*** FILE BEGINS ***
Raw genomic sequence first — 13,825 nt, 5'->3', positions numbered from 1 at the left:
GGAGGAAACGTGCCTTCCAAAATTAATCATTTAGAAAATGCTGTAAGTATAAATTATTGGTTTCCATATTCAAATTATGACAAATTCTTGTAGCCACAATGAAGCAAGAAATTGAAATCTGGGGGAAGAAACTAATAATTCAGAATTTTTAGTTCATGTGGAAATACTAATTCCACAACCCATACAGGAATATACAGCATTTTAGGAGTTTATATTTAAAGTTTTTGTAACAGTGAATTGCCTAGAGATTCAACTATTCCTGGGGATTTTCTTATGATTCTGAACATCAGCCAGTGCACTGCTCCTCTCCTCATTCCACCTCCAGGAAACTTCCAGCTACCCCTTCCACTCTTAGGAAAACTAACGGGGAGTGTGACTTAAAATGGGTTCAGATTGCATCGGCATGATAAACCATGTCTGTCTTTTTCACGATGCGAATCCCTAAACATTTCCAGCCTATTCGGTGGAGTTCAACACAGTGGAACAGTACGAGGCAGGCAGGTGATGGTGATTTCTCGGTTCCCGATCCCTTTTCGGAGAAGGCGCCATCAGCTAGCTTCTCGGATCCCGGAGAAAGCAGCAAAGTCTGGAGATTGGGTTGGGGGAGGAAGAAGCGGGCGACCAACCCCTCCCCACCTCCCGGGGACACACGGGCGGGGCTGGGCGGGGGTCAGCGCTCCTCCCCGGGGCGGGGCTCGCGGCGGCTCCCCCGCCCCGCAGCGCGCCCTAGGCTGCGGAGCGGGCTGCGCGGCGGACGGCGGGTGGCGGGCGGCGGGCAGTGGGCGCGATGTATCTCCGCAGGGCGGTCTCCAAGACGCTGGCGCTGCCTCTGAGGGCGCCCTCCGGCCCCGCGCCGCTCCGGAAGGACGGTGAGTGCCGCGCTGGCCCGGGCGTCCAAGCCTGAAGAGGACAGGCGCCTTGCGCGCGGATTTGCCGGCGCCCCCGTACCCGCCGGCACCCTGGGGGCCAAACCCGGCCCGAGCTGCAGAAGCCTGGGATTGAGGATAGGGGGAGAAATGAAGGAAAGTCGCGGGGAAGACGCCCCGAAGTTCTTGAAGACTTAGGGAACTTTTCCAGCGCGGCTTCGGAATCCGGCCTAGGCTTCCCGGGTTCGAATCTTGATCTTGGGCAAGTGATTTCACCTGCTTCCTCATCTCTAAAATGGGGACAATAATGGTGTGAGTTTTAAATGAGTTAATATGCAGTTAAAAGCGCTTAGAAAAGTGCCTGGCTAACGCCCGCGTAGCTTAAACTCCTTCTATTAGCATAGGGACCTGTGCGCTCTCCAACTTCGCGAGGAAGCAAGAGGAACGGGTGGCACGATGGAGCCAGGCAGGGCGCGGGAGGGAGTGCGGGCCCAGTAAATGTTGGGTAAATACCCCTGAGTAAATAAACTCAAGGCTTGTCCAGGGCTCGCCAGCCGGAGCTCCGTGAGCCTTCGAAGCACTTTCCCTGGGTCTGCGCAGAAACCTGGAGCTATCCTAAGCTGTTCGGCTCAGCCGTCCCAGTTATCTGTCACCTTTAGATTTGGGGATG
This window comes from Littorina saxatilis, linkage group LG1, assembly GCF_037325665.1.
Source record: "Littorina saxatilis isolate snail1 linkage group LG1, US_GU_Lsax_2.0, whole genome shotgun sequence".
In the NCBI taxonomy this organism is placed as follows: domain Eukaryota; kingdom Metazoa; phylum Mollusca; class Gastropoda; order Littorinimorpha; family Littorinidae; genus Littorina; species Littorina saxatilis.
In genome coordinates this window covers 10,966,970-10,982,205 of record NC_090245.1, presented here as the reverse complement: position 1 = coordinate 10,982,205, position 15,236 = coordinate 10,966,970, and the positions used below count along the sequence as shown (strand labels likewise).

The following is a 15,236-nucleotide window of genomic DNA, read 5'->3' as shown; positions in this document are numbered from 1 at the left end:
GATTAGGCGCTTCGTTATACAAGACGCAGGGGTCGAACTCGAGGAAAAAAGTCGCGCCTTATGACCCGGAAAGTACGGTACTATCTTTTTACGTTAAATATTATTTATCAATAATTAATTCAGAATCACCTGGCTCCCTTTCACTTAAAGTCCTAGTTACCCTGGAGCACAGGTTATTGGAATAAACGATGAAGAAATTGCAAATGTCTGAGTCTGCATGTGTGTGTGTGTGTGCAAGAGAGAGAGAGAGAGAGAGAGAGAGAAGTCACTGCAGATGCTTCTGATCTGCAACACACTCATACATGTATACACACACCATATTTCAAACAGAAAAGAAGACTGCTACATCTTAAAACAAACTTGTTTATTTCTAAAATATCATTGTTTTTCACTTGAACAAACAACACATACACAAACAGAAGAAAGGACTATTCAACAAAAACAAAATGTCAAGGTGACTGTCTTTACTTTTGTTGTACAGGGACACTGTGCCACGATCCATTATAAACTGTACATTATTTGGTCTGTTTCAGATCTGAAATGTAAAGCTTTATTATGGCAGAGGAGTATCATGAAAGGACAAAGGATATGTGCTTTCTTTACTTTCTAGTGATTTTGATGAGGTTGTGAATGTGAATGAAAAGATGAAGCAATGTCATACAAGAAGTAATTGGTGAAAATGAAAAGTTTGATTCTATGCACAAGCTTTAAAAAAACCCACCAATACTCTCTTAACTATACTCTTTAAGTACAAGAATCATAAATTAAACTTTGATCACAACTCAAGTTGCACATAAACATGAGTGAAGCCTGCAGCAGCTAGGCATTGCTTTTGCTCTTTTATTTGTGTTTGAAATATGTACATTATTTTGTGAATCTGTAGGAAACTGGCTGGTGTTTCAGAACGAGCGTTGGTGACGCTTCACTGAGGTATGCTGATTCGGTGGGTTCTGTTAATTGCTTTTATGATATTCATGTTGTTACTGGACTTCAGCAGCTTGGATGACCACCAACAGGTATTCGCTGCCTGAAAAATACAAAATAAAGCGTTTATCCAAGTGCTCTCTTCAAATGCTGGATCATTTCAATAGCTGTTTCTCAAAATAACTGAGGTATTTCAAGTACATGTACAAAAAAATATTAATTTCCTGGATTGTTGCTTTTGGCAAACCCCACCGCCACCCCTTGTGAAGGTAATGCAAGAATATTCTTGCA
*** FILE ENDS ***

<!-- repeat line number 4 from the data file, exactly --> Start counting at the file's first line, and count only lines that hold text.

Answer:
Source record: "Littorina saxatilis isolate snail1 linkage group LG1, US_GU_Lsax_2.0, whole genome shotgun sequence".